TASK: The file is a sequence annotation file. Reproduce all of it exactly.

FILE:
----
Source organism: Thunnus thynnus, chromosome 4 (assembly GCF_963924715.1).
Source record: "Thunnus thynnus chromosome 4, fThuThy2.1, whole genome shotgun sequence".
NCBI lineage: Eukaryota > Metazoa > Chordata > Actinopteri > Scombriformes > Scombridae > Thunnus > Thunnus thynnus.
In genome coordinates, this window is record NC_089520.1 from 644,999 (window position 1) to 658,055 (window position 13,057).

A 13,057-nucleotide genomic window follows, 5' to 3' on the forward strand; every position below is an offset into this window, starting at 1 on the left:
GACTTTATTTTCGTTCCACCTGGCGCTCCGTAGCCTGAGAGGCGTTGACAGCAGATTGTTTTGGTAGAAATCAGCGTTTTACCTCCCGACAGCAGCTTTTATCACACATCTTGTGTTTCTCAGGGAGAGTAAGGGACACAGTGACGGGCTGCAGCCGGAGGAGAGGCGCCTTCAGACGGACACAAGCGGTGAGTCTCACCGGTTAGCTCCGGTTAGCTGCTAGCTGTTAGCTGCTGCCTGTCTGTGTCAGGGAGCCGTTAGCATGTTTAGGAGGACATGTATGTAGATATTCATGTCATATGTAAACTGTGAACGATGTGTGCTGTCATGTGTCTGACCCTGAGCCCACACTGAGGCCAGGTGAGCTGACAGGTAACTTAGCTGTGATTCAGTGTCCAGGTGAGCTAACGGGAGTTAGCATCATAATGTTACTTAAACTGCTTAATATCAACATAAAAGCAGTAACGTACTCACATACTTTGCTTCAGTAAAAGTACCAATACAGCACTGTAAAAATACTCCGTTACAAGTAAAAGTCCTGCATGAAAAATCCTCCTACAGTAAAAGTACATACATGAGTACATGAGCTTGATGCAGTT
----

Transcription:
Source organism: Thunnus thynnus, chromosome 4 (assembly GCF_963924715.1).
Source record: "Thunnus thynnus chromosome 4, fThuThy2.1, whole genome shotgun sequence".
NCBI lineage: Eukaryota > Metazoa > Chordata > Actinopteri > Scombriformes > Scombridae > Thunnus > Thunnus thynnus.
In genome coordinates, this window is record NC_089520.1 from 644,999 (window position 1) to 658,055 (window position 13,057).

A 13,057-nucleotide genomic window follows, 5' to 3' on the forward strand; every position below is an offset into this window, starting at 1 on the left:
GACTTTATTTTCGTTCCACCTGGCGCTCCGTAGCCTGAGAGGCGTTGACAGCAGATTGTTTTGGTAGAAATCAGCGTTTTACCTCCCGACAGCAGCTTTTATCACACATCTTGTGTTTCTCAGGGAGAGTAAGGGACACAGTGACGGGCTGCAGCCGGAGGAGAGGCGCCTTCAGACGGACACAAGCGGTGAGTCTCACCGGTTAGCTCCGGTTAGCTGCTAGCTGTTAGCTGCTGCCTGTCTGTGTCAGGGAGCCGTTAGCATGTTTAGGAGGACATGTATGTAGATATTCATGTCATATGTAAACTGTGAACGATGTGTGCTGTCATGTGTCTGACCCTGAGCCCACACTGAGGCCAGGTGAGCTGACAGGTAACTTAGCTGTGATTCAGTGTCCAGGTGAGCTAACGGGAGTTAGCATCATAATGTTACTTAAACTGCTTAATATCAACATAAAAGCAGTAACGTACTCACATACTTTGCTTCAGTAAAAGTACCAATACAGCACTGTAAAAATACTCCGTTACAAGTAAAAGTCCTGCATGAAAAATCCTCCTACAGTAAAAGTACATACATGAGTACATGAGCTTGATGCAGTT